The Epilogue Class (1971) Gathers- 1970 - The Xavier Class Lamented By Antonin Scalia - Part VII

My account of Xavier High School's last years as a "thoroughly military academy" to quote one of Xavier's most famous if not most beloved sons - Antonin Scalia Class of 1953 - might appear to have stalled, but I've been working on a difficult section.  Thankfully, John Frank has come to my rescue.  John reports here on the 45th reunion of the Class of 1971 and the memories they shared.

After they graduated, the military become optional.  When I was a freshman Mr Lux SJ had been my Latin and homeroom teacher.  In 1971 Father Lux became the Prefect of Discipline. He recently explained the denouement to me in an email.
 The sixties were certainly a different era. As you know I took over that revamped office from Fr. Heavey.  During a couple of years before my ordination in June 1971, Father Wood was the rector at XHS. There were continuing conversations during those years on the role of the military and the impact of the Vietnam war on the student morale at XHS. With great deliberation and after exhaustive consultation with all the constituencies of the school, Father Wood made the decision to have an optional JROTC program at the school. From 71 through my three years in that office the JROTC program had a 33% enrollment. And there was no conflict whatsoever when I was moderator with those in or out of the military. The student body without exception accepted the decisions of other students. I worked with Sergeant Major Carney for those years and he was a great teacher and leader by example. 
Incidentally, in the dictionary next to the definition of soldier they could put a picture of Sergeant Major Carney.

Anyway, I'm kind of a numbers guy, so I've got to say that even though they still call it a Regiment, at 1/3 of the student body it is more of an under-strength battalion making John's classmate Bob Meisner, the last Colonel. My friend Jerry Snee also class of 1971 told me an interesting story about Colonels Day that year.  (I have to say that Colonel's Day never made that big an impression on me.  It was just one of those schola brevis church parade days as far as I knew.)  Jerry had devoted himself to being the colonel of 71 and came achingly close being named the Regimental Executive Officer.  The tradition was that he would draw his saber to salute the new colonel and the rest of the Regiment would hand salute.  The Jesuit in charge of the ceremony told Jerry that there would be no saber drawing on the altar on his watch, so Bob had to settle for a hand salute from his XO.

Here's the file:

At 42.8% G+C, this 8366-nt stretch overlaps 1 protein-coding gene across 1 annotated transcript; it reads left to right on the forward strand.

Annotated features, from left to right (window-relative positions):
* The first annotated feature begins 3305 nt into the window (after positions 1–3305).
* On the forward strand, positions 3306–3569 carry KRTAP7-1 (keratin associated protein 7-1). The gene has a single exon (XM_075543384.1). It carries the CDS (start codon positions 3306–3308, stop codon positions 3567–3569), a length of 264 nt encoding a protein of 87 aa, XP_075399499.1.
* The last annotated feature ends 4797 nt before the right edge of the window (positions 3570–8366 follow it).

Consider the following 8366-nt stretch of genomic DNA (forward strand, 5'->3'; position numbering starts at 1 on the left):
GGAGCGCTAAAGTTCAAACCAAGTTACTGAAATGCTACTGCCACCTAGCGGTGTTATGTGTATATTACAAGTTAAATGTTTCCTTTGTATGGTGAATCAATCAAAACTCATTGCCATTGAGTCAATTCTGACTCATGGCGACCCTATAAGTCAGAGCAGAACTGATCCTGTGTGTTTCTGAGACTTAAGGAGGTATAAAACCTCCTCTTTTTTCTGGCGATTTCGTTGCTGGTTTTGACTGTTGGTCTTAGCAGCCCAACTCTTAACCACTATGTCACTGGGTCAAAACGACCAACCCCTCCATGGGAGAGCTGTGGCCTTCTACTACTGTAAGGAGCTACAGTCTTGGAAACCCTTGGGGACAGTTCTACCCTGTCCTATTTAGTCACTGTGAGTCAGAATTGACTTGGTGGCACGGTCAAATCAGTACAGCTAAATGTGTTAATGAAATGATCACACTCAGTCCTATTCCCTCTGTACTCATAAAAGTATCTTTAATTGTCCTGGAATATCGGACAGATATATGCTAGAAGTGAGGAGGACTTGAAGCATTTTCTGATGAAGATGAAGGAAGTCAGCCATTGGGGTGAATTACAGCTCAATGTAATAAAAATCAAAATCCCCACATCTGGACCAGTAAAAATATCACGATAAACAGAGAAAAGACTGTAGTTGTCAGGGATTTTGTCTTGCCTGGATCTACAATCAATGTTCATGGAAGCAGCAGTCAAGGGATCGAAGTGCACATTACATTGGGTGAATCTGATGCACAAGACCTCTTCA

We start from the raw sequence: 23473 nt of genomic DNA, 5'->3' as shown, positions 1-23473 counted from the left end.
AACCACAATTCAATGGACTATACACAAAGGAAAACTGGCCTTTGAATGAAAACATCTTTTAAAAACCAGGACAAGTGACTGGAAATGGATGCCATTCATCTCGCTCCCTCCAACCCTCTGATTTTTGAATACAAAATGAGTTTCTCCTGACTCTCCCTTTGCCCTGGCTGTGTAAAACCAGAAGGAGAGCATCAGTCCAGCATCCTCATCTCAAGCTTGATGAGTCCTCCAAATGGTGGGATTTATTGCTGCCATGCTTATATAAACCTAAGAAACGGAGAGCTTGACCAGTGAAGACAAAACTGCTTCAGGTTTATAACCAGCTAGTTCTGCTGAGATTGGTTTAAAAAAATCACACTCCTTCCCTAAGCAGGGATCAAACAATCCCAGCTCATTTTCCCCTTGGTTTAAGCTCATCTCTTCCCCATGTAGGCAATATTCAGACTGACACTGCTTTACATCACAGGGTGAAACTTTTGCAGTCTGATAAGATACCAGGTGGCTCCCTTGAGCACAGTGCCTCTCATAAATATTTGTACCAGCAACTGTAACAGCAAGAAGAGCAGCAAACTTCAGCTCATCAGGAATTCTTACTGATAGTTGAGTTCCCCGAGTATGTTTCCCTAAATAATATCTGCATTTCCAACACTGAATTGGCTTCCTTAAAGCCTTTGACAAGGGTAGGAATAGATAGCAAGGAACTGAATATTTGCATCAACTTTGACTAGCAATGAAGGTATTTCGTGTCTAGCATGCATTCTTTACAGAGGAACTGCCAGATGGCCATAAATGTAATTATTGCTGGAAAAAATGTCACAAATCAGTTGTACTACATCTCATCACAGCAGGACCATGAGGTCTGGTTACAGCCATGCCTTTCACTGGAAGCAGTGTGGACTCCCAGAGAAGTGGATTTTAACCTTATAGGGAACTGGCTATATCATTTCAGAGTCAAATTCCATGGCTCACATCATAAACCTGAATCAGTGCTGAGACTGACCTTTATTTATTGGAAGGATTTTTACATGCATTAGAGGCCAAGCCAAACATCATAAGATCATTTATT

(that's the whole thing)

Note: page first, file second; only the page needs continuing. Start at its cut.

Sorry for the extended intro.  Here is John Frank.
I traveled through time recently…or as close to it as is possible in our day and age. My trip took me back to the late 1960s and early 1970s to an incredibly special place in my life, Xavier High School in New York City. The occasion for my trip was the 45th reunion of my Xavier class of 1971.

Peter, who was a year ahead of me and with whom I spent many days in the chess club trying to become the new Bobby Fischer, has been recounting his recollections of Xavier here already.

It’s fair to say that Xavier was a nexus for so many social and national crosscurrents sweeping America in the turbulent 1960s. It was a military school when the Vietnam War was ripping the country apart. To add to the tension, it stood on the edge of Greenwich Village, about as counter-culture a place as you could find at the time.

And in an era when suburban flight was rampant in big cities, it drew suburban students back into the city, offering more, in their parents eyes, than the massive suburban high school campuses that were springing up to serve their new communities.

Xavier was also a Jesuit school, which meant the social justice currents of the civil rights movement and the upheaval in the Catholic Church post-Vatican II were on full display.

A classmate mentioned at our reunion that it you tried to create a Xavier for a fictional story about the 1960s, people wouldn’t believe it could exist. But it did and does, albeit in a much different form today. And, by the way, I’ve tried to capture it in my new play, The Institute, which you can read more about on my theater’s website.

We discussed all of this and much more in the two nights of events that made up our reunion. And whatever our feelings about all those issues swirling around the school in those days, we all agreed it was a unique place that we loved.

People who were pro-military loved it. People who were anti-military loved it. We loved it because it let us be who we were, and allowed us to discover who we were. In fact, it demanded we get to know ourselves and not accept the stereotypes others would tag us with.

There were jocks at Xavier and nerds (we were all nerds really) and musicians and future doctors, engineers and others, but we really never felt there were the cliques you see so much about in almost every movie about high school.